The Vocoder, Auto-Tune, Pitch Standardization and Vocal Virtuosity

Writing assignment for History of Science and Technology class with Myles Jackson. See a more informal introduction to the vocoder here.

Casual music listeners know the vocoder best as the robotic voice effect popular in disco and early hip-hop. Anyone who has heard pop music of the last two decades has heard Auto-Tune. The two effects are frequently mistaken for one another, and for good reason—they share the same mathematical and technological basis. Auto-Tune has become ubiquitous in recording studios, in two very different incarnations. There is its intended use, as an expedient way to correct out-of-tune notes, replacing various tedious and labor-intensive manual methods. Pop, hip-hop and electronic dance music producers have also found an unintended use for Auto-Tune, as a special effect that quantizes pitches to a conspicuously excessive degree, giving the voice a synthetic, otherworldly quality. In this paper, I discuss the history of the vocoder and Auto-Tune, in the context of broader efforts to use science and technology to mathematically analyze and standardize music. I also explore how such technologies problematize our ideas of virtuosity.

Ableton vocoder

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The vocoder and Auto-Tune

This post documents a presentation I’m giving in my History of Science and Technology class with Myles Jackson. See also a more formal history of the vocoder.

The vocoder is one of those mysterious technologies that’s far more widely used than understood. Here I explain what it is, how it works, and why you should care. A casual music listener knows the vocoder best as a way to make that robot voice effect that Daft Punk uses all the time.

Here’s Huston Singletary demonstrating the vocoder in Ableton Live.

This is a nifty effect, but why should you care? For one thing, you use this technology every time you talk on your cell phone. For another, this effect gave rise to Auto-Tune, which, love it or hate it, is the defining sound of contemporary popular music. Let’s dive in!

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Compound musical simples

As I’ve been gathering musical simples, I’ve been trying to figure out the best way to categorize them. There are melodic simples, otherwise known as riffs, hooks, and licks. There are rhythmic simples, otherwise known as beats, claves, and rhythm necklaces. And then there are the simples that combine a beat with a melody. Alex came up with the term “compound simples” for this last group. You might argue that all melodic simples are compound, because they all combine pitches and rhythms. But unless the rhythm stands on its own independent of the pitches, I don’t consider it to be a musical simple.

Here’s the first set of compound simples I’ve transcribed. Click each score to view the interactive Noteflight version.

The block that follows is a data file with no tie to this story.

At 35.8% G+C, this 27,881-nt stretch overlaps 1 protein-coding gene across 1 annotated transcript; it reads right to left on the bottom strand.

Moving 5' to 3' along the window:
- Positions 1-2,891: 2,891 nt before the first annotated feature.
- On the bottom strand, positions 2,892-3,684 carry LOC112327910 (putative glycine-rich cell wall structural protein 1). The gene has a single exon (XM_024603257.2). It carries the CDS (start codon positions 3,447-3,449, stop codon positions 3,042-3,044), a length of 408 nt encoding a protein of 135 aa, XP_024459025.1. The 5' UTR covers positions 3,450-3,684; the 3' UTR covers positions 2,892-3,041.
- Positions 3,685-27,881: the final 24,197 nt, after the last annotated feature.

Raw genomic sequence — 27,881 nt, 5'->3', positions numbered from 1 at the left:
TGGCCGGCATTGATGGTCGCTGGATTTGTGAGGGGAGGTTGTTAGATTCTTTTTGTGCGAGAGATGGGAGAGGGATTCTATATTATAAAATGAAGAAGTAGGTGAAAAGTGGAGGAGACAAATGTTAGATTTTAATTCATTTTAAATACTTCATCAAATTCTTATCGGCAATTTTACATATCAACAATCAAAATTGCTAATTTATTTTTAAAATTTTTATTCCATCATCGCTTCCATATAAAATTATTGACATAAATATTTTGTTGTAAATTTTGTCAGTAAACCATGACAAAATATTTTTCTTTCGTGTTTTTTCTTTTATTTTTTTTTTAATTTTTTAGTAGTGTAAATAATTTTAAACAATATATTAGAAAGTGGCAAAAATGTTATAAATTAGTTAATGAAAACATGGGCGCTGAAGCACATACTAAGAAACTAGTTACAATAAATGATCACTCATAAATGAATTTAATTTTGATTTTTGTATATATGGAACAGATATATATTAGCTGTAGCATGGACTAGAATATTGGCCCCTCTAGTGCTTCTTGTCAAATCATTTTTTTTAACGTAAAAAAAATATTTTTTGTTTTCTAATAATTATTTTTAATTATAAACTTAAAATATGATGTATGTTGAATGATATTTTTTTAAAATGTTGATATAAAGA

Queen, “We Will Rock You

We Will Rock You compound simple - notation

The simplest simple of them all. If I needed to teach someone the difference between eighth notes and quarter notes, I’d use the stomp/clap pattern.

The melody is good for introducing the concept of rests, since you have to count your way through the gap between “rock you” and the next “we will.” Continue reading

What are the greatest basslines ever?

The bassline is neglected by most non-musicians. But if you want to write or produce music, you quickly find out how important it is. The bassline is the foundation of the whole musical structure, both rhythmically and harmonically. The best basslines interlock with the drums and other rhythm instruments to propel the groove, without you necessarily even noticing them. I like the complex walking lines in jazz and melodic lines in highbrow rock, but the ones that really hit me where I live are basic riffs that loop and loop until they lift you into an ecstatic trance.

Here are my favorite basslines of the last fifty years, across genres.

John Coltrane – “My Favorite Things”

Simple, hypnotic, effective. Read more.

John Coltrane – “Equinox”

Another devastatingly simple groove.

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Blues basics

Since I’m teaching the twelve-bar blues to some guitar students, I figured I’d put the lessons in the form of a blog post. Blues is a big topic and this isn’t going to be anything like a definitive guide. Think of it more as a tasting menu.

Blues is a confusing term. You probably have some idea of what blues is, but it’s surprisingly hard to define it specifically. There are many songs with the word “blues” in the title that aren’t technically blues at all, like “Lovesick Blues” by Hank Williams. John Lee Hooker was the living embodiment of blues, but a lot of his best-known songs aren’t technically blues either.

Meanwhile, there are quite a few songs using the blues form that you might not think to identify as blues. Two examples: “Shuckin’ The Corn” by Flatt and Scruggs, and the theme from the sixties Batman TV show.

So what exactly is blues?

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